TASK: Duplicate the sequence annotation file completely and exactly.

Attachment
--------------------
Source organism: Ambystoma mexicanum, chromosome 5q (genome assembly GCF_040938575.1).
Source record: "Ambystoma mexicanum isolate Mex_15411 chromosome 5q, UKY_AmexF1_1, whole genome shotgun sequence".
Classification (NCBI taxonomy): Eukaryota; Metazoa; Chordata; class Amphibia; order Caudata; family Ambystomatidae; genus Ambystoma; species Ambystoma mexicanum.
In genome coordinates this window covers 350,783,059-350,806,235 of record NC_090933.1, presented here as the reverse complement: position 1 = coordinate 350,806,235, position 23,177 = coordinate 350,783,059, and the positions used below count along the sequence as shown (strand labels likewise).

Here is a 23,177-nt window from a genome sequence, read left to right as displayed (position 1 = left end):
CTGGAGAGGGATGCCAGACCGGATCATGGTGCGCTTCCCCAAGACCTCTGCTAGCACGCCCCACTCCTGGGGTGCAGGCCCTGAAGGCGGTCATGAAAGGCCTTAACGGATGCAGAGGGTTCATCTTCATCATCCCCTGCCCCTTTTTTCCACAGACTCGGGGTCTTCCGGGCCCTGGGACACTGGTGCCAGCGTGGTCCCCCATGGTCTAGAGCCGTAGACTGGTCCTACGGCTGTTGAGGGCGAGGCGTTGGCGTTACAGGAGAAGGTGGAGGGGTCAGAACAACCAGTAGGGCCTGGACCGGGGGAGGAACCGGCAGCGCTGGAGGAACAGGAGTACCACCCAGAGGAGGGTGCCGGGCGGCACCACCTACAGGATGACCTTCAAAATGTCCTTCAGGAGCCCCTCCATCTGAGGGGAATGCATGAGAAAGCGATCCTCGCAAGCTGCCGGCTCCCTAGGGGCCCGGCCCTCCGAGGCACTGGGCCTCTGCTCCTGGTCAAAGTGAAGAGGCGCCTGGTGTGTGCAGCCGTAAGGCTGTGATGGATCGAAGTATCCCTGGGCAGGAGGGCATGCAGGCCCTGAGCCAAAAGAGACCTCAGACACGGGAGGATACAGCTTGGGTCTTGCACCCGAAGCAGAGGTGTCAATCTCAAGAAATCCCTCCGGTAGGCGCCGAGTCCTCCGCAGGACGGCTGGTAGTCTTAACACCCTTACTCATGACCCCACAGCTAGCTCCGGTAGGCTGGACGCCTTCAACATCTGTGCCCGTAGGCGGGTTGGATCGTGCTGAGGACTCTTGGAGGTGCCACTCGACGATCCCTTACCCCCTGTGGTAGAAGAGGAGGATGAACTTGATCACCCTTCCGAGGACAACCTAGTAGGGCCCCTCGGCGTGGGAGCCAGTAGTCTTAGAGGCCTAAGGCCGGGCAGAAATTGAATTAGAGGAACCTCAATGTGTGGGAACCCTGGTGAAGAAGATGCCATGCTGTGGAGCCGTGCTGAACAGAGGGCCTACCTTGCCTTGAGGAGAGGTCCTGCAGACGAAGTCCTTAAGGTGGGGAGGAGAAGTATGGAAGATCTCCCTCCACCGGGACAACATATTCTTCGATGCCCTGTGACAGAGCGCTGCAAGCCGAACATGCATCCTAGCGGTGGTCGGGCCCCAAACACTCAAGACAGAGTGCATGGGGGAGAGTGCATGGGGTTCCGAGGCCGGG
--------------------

Source organism: Ambystoma mexicanum, chromosome 5q (genome assembly GCF_040938575.1).
Source record: "Ambystoma mexicanum isolate Mex_15411 chromosome 5q, UKY_AmexF1_1, whole genome shotgun sequence".
Classification (NCBI taxonomy): Eukaryota; Metazoa; Chordata; class Amphibia; order Caudata; family Ambystomatidae; genus Ambystoma; species Ambystoma mexicanum.
In genome coordinates this window covers 350,783,059-350,806,235 of record NC_090933.1, presented here as the reverse complement: position 1 = coordinate 350,806,235, position 23,177 = coordinate 350,783,059, and the positions used below count along the sequence as shown (strand labels likewise).

Here is a 23,177-nt window from a genome sequence, read left to right as displayed (position 1 = left end):
CTGGAGAGGGATGCCAGACCGGATCATGGTGCGCTTCCCCAAGACCTCTGCTAGCACGCCCCACTCCTGGGGTGCAGGCCCTGAAGGCGGTCATGAAAGGCCTTAACGGATGCAGAGGGTTCATCTTCATCATCCCCTGCCCCTTTTTTCCACAGACTCGGGGTCTTCCGGGCCCTGGGACACTGGTGCCAGCGTGGTCCCCCATGGTCTAGAGCCGTAGACTGGTCCTACGGCTGTTGAGGGCGAGGCGTTGGCGTTACAGGAGAAGGTGGAGGGGTCAGAACAACCAGTAGGGCCTGGACCGGGGGAGGAACCGGCAGCGCTGGAGGAACAGGAGTACCACCCAGAGGAGGGTGCCGGGCGGCACCACCTACAGGATGACCTTCAAAATGTCCTTCAGGAGCCCCTCCATCTGAGGGGAATGCATGAGAAAGCGATCCTCGCAAGCTGCCGGCTCCCTAGGGGCCCGGCCCTCCGAGGCACTGGGCCTCTGCTCCTGGTCAAAGTGAAGAGGCGCCTGGTGTGTGCAGCCGTAAGGCTGTGATGGATCGAAGTATCCCTGGGCAGGAGGGCATGCAGGCCCTGAGCCAAAAGAGACCTCAGACACGGGAGGATACAGCTTGGGTCTTGCACCCGAAGCAGAGGTGTCAATCTCAAGAAATCCCTCCGGTAGGCGCCGAGTCCTCCGCAGGACGGCTGGTAGTCTTAACACCCTTACTCATGACCCCACAGCTAGCTCCGGTAGGCTGGACGCCTTCAACATCTGTGCCCGTAGGCGGGTTGGATCGTGCTGAGGACTCTTGGAGGTGCCACTCGACGATCCCTTACCCCCTGTGGTAGAAGAGGAGGATGAACTTGATCACCCTTCCGAGGACAACCTAGTAGGGCCCCTCGGCGTGGGAGCCAGTAGTCTTAGAGGCCTAAGGCCGGGCAGAAATTGAATTAGAGGAACCTCAATGTGTGGGAACCCTGGTGAAGAAGATGCCATGCTGTGGAGCCGTGCTGAACAGAGGGCCTACCTTGCCTTGAGGAGAGGTCCTGCAGACGAAGTCCTTAAGGTGGGGAGGAGAAGTATGGAAGATCTCCCTCCACCGGGACAACATATTCTTCGATGCCCTGTGACAGAGCGCTGCAAGCCGAACATGCATCCTAGCGGTGGTCGGGCCCCAAACACTCAAGACAGAGTGCATGGGGGAGAGTGCATGGGGTTCCGAGGCCGGG